You do! Yes, you reading this!

Every single day, you should be trying to find the time to take a 10 minute break. Whether it’s journaling in the morning or before bed, meditation, a bike ride, a quick workout. Whatever you choose to do, it needs to be off of social media and in the moment. If you don’t, one thing is going to happen and I can tell you from experience it will happen. In fact, I already mentioned it once. You will burn out and your body will try to shut down.

Before you put up an an argument, this happened to me at least once a year for about 2 years. Then, it started happening for 3-4 days every month, a viral infection. I’m not going to diagnose you and I only know what the doctors told me. There was nothing they could do. I had to take the medicine they prescribed, that I could go buy from Harris Teeter or Wal-Mart mind you, and wait it out. I had to rest and I had to stay hydrated.

The first time anyone else knew I was burning myself out, and called me out on it, was the weekend I did the Dream On Youth website relaunch in 19 hours. I’m talking full fledged website rebranding, logo design, etc in 19 hours straight. I’ve never been team no sleep. I’ve never pulled an all-nighter, not even in college. And, I’ve never stayed at a desk for that long without food or water. So, yeah, you guessed it. I made myself physically ill and I’ll never forget our COO at the time, Emily, saying “never do that again. I mean it. Take a break. Get some rest.”

We all work remotely but I was busy running my mouth about how it was finished. Acting like i hadn’t procrastinated until the last minute, like so many students do, and pushed my body to the point of exhaustion. You know Sunday, in our newsletter, I’ll tell you about a recent moment that changed me. About the moment I watched something happen to a young woman who I can only assume was her way home from school while I was with my family. Terrifying, yes, but she’s okay.

Again, I’m not using scare tactics here and it’s not something I want to post on the blog for the whole world to know. It’s more of a private conversation between us and a scary truth we’re all avoiding.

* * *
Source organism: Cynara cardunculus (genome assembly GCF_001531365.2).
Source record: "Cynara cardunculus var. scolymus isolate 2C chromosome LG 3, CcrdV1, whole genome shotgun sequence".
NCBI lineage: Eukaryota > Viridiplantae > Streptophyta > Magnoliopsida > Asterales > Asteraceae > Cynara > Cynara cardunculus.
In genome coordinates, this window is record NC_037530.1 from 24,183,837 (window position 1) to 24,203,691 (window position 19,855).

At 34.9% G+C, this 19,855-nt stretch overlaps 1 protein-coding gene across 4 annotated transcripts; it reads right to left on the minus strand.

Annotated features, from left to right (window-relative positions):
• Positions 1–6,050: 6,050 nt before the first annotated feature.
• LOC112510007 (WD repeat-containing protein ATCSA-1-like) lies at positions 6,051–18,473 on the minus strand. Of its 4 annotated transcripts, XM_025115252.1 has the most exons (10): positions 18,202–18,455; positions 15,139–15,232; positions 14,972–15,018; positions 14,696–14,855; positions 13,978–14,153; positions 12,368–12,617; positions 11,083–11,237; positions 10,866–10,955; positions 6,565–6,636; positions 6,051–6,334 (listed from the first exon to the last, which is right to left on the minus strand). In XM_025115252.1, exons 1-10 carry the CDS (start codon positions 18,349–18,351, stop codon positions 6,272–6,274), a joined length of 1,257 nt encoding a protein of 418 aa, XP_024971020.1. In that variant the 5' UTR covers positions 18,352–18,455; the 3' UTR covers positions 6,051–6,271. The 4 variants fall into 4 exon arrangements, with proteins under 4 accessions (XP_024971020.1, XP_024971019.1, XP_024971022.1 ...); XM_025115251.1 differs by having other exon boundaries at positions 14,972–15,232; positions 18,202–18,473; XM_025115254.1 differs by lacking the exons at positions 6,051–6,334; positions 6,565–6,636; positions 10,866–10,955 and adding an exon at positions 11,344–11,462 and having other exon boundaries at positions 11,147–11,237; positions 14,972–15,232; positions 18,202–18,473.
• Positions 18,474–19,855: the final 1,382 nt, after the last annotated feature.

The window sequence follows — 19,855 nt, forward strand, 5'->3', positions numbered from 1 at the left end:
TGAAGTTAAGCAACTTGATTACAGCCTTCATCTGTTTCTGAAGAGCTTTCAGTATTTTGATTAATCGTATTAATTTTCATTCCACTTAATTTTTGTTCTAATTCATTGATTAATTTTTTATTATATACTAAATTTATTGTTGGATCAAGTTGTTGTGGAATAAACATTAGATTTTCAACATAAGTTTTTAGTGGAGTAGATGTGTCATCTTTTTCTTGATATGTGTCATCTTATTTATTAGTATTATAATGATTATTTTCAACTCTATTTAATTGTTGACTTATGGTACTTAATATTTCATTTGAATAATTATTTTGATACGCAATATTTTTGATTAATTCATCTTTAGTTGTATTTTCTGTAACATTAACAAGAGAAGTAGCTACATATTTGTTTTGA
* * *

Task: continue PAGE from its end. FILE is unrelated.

In the words of my mother, “you kids don’t really know how tired you are.”’

Don’t do this alone. Find an accountability partner, or two.

You don’t have to wait until college to find your community, your people. You can start in high school, even earlier. You can find people who will advocate for your wellbeing and remind you to “breathe.”

Yes, they’ll remind you of your why in the actions they take and the way they stand by your side. They won’t blow up your ego to the point of no return, where you’re standing like Regina George in the hallway of chaos. You know the scene.

They won’t tear you down when things go wrong. Tough love could happen, but it’ll be love and not envy, pride, or greed. They’ll let you know “yeah, you messed up” and “this is how we move forward, together.” And, if you feel like you aren’t going to find those people, you have people who’ve already been through this. In the Dream On Youth community, in the friends you grew up with, maybe in your relationship.

I’m not telling you to be dependent on someone. You need to cultivate discipline and know how to do things on your own. But, when you can’t find the strength, you need people around you who can be that for you. You need people who are going to celebrate you and remind you how amazing you are, because you are.

You’re more than just a student, a daughter, a boyfriend, a feminist, an influencer, a business owner. You’re a person, trying to make it through this world and enjoy it, just like the rest of us. Don’t forget that.

Conclusion

The way to find balance as a student isn’t to focus on being balanced. It’s to focus on being present, on giving yourself some grace, on allowing some mistakes and disappointments. To learn how to press pause, you have to learn who you are and what works for you. Your way may not work for me exactly how you have it mapped out and vice-versa. It’s okay. We can all learn something from one another. A student in the school of life.

May be cheesy, but it’s true and kind of cool. Just admit it.